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Pheromonal communication in vertebrates

Naturevolume 444pages308315 (2006) | Download Citation

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Abstract

Recent insights have revolutionized our understanding of the importance of chemical signals in influencing vertebrate behaviour. Previously unknown families of pheromonal signals have been identified that are expanding the traditional definition of a pheromone. Although previously regarded as functioning independently, the main olfactory and vomeronasal systems have been found to have considerable overlap in terms of the chemosignals they detect and the effects that they mediate. Studies using gene-targeted mice have revealed an unexpected diversity of chemosensory systems and their underlying cellular and molecular mechanisms. Future developments could show how the functions of the different chemosensory systems are integrated to regulate innate and learned behavioural and physiological responses to pheromones.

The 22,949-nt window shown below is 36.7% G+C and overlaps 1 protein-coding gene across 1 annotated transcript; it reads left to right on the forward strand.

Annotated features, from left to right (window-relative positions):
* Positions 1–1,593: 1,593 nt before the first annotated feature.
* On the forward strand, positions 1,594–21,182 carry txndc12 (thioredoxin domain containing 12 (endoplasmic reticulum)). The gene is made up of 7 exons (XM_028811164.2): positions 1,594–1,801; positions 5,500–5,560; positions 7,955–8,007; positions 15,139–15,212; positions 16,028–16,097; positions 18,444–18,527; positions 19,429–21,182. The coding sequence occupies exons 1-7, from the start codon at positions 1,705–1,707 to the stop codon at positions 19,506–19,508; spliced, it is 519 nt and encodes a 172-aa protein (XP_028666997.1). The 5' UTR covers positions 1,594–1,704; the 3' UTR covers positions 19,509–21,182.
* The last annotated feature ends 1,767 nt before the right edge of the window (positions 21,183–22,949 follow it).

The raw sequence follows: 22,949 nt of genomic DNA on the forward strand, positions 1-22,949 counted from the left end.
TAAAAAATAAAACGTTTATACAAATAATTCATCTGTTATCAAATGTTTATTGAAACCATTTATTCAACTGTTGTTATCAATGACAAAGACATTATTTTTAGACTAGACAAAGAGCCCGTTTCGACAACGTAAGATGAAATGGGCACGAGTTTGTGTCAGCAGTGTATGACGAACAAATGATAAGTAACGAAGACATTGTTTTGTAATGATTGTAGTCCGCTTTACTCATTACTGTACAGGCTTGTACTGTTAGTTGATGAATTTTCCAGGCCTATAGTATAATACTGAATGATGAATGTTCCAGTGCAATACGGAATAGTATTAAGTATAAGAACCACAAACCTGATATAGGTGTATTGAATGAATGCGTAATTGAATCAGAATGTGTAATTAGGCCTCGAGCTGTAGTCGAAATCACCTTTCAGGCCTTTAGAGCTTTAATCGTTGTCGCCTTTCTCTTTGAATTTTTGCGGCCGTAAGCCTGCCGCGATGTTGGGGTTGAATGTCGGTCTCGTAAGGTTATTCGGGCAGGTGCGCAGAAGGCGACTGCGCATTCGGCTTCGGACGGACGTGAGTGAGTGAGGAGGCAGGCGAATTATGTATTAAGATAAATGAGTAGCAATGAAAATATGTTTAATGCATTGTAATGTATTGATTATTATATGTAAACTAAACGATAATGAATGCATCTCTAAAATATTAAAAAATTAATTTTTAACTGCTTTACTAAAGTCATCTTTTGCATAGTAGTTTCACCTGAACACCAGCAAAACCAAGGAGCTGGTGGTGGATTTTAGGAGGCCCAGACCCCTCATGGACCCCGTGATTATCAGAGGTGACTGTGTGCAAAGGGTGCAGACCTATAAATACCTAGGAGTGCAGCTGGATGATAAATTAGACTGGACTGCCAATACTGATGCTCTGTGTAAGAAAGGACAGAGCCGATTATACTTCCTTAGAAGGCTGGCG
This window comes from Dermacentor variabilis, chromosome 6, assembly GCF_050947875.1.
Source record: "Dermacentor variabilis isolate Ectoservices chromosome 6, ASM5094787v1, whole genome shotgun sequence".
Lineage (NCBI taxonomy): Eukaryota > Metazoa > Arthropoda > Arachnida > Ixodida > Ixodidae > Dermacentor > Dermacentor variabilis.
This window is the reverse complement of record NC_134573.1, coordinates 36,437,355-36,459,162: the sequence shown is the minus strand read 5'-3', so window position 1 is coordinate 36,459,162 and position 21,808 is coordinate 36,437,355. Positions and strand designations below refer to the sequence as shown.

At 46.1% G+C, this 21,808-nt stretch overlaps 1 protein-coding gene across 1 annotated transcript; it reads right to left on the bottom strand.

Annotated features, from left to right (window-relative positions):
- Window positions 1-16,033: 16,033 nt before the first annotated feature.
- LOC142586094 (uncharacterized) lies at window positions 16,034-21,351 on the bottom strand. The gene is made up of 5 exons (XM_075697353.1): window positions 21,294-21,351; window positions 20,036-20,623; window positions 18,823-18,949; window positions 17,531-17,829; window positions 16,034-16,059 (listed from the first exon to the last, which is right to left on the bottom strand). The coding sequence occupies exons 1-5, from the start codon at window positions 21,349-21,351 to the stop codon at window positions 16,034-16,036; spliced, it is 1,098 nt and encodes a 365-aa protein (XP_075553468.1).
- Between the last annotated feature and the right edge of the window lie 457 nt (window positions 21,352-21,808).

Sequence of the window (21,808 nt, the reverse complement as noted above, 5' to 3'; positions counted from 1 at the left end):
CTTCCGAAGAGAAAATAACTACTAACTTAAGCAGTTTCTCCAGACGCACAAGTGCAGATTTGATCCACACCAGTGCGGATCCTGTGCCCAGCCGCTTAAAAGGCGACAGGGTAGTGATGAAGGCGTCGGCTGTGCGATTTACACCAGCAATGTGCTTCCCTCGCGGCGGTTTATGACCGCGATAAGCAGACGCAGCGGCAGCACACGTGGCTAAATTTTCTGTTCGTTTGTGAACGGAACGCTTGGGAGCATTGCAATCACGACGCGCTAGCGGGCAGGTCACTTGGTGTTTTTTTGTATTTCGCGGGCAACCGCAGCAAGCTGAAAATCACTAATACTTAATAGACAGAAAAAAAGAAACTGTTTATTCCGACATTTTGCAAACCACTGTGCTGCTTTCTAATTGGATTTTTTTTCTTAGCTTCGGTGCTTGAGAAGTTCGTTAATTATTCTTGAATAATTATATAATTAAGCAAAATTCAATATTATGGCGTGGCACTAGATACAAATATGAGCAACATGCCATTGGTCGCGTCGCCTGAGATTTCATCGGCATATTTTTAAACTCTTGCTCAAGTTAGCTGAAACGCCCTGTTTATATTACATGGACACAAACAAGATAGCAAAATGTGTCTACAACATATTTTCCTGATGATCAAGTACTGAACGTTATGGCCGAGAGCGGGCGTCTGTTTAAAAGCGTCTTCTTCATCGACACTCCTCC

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Acknowledgements

In memory of L. C. Katz. This review and our research were supported by grants from the NIH/NIDCD (F.Z.) and the MRC/BBSRC (P.A.B.). Apologies to our colleagues whose work we could not cite owing to space limitations.

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  1. Department of Physiology, University of Bristol, Medical School Building, University Walk, Bristol, BS8 1TD, UK

    • Peter A. Brennan
  2. Department of Anatomy and Neurobiology, University of Maryland, School of Medicine, 20 Penn Street, Baltimore, 21201, Maryland, USA

    • Frank Zufall

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